If

must be nite for all z for convergence, there cannot be a pole in the ROC.

Figure 1: An example of a nite duration sequence.

The next properties apply to innite duration sequences. As noted above, the z-transform converges when |X (z) | < . So we can write

|X (z) | = |n=

x [n] z

n

|n=

|x [n] z

n

|=n=

|x [n] |(|z|)

n

(3)

We can then split the innite sum into positive-time and negative-time portions. So|X (z) | N (z) + P (z)

(4) (5)

whereN (z) =

1

|x [n] |(|z|)n=

n

andP (z) =

|x [n] |(|z|)n=0

n

(6)

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In order for |X (z) | to be nite, |x [n] | must be bounded. Let us then set|x (n) | C1 r1 n

(7)

forn r2 , and therefore the ROC of a right-sided sequence is of the form |z| > r2 .

Figure 2: A right-sided sequence.

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Figure 3: The ROC of a right-sided sequence.

negative-time portion from the above derivation, it follows that1 1

If x [n] is a left-sided sequence, then the ROC extends inward from the innermost pole in X (z). A left-sided sequence is a sequence where x [n] = 0 for n > n2 > . Looking at theN (z) C1n=

r1 n (|z|)

n

= C1n=

r1 |z|

n

= C1k=1

|z| r1

k

(10)

Thus in order for this sum to converge, |z| < r1 , and therefore the ROC of a left-sided sequence is of the form |z| < r1 .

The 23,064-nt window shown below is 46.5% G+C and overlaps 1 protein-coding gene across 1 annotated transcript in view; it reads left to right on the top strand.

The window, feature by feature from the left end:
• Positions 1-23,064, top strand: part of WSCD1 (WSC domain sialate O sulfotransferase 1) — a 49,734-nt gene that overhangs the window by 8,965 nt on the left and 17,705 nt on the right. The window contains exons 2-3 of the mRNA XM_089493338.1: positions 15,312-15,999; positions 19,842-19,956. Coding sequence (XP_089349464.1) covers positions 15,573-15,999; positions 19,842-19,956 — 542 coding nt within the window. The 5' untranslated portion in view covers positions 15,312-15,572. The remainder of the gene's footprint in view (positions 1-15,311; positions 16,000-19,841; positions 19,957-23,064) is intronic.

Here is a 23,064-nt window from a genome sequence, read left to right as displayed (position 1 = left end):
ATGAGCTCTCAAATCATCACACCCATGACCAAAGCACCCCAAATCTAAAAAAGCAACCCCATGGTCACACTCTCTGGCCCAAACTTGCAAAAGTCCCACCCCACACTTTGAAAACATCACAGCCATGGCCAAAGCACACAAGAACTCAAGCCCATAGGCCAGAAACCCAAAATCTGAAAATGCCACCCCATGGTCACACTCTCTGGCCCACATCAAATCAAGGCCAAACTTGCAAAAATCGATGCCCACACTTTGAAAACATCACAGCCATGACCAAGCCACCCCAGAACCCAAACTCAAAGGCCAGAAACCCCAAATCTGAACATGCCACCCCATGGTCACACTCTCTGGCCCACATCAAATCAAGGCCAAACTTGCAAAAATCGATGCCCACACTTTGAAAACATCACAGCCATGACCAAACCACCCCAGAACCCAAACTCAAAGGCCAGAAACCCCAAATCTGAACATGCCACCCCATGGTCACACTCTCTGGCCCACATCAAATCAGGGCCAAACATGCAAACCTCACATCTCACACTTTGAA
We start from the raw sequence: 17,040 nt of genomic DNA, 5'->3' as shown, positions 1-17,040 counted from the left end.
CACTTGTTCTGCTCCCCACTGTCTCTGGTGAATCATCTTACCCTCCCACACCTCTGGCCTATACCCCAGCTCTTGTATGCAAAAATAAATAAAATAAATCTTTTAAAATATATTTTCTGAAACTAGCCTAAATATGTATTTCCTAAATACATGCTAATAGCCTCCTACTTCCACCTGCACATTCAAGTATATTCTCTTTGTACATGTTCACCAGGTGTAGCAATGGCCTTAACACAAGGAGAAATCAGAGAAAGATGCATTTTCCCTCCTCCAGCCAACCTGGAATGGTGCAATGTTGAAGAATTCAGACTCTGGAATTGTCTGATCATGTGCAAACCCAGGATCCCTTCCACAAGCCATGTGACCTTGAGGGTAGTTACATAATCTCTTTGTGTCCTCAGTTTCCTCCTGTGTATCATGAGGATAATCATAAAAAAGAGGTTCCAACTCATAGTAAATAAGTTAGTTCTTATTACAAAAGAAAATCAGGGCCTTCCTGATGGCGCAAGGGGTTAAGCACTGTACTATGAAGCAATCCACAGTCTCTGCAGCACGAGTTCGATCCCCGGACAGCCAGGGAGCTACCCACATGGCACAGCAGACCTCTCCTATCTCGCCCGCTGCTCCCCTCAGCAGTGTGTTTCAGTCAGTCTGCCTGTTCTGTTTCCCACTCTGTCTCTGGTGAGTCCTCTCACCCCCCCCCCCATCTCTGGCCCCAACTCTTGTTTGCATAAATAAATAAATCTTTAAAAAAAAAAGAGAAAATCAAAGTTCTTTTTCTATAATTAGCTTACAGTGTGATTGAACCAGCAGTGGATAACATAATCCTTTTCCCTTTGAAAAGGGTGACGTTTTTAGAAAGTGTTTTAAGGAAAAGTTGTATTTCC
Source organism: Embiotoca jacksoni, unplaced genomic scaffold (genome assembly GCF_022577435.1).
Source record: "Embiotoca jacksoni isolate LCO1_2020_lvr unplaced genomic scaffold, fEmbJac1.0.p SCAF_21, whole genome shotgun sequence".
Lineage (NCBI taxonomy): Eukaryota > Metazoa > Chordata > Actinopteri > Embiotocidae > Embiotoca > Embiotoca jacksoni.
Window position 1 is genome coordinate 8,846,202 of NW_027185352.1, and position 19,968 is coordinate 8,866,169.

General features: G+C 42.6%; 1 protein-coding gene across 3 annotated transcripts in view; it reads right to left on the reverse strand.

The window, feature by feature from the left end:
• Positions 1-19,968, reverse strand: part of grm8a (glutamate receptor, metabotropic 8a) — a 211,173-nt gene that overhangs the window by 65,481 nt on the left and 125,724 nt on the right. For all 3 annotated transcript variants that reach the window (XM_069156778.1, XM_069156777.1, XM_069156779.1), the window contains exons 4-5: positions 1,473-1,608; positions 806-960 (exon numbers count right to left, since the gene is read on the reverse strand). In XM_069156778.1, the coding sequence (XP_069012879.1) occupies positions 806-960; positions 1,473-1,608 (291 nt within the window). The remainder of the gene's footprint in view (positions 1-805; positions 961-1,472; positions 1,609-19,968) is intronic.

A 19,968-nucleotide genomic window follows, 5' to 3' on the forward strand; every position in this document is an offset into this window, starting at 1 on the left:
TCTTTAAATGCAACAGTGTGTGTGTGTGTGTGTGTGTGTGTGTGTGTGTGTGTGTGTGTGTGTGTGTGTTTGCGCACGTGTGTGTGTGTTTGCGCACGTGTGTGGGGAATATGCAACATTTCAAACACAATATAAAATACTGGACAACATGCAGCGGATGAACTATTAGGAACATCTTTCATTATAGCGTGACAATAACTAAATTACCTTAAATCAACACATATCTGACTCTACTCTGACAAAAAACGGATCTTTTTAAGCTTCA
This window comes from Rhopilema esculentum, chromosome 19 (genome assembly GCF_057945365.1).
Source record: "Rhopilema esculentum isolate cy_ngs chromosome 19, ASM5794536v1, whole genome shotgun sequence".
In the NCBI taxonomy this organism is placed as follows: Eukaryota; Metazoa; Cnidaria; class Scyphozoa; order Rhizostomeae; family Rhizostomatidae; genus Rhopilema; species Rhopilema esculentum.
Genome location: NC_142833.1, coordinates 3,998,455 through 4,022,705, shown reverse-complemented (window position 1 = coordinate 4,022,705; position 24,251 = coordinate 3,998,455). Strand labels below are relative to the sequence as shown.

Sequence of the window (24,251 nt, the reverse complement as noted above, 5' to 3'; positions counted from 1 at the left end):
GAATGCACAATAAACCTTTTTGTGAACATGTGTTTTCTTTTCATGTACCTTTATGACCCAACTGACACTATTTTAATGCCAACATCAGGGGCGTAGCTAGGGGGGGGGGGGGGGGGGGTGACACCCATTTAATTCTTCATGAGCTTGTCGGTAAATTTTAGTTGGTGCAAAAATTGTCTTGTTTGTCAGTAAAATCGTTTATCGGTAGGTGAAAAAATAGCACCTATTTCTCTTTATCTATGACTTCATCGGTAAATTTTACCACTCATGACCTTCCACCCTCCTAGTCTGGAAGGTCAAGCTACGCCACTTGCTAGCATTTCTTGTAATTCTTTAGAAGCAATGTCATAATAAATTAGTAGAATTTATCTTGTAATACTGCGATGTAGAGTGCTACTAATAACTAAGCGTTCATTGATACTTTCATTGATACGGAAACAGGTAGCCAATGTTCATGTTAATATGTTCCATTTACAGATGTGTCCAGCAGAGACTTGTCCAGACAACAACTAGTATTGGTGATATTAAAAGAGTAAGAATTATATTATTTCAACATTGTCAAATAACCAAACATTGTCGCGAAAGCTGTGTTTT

Figure 4: A left-sided sequence.

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Figure 5: The ROC of a left-sided sequence.

in the positive and negative directions. From the derivation of the above two properties, it follows that if r2 < |z| < r2 converges, then both the positive-time and negative-time portions converge and thus X (z) converges as well. Therefore the ROC of a two-sided sequence is of the form r2 < |z| < r2 .

If x [n] is a two-sided sequence, the ROC will be a ring in the z-plane that is bounded on the interior and exterior by a pole. A two-sided sequence is an sequence with innite duration

Figure 6: A two-sided sequence.

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Figure 7: The ROC of a two-sided sequence.

2.2 Examples Example 1Lets takex1 [n] = 1 2n

u [n] +

1 4

n

u [n]

(11)

The z-transform of

1 n u [n] 2

is

z 1 z 2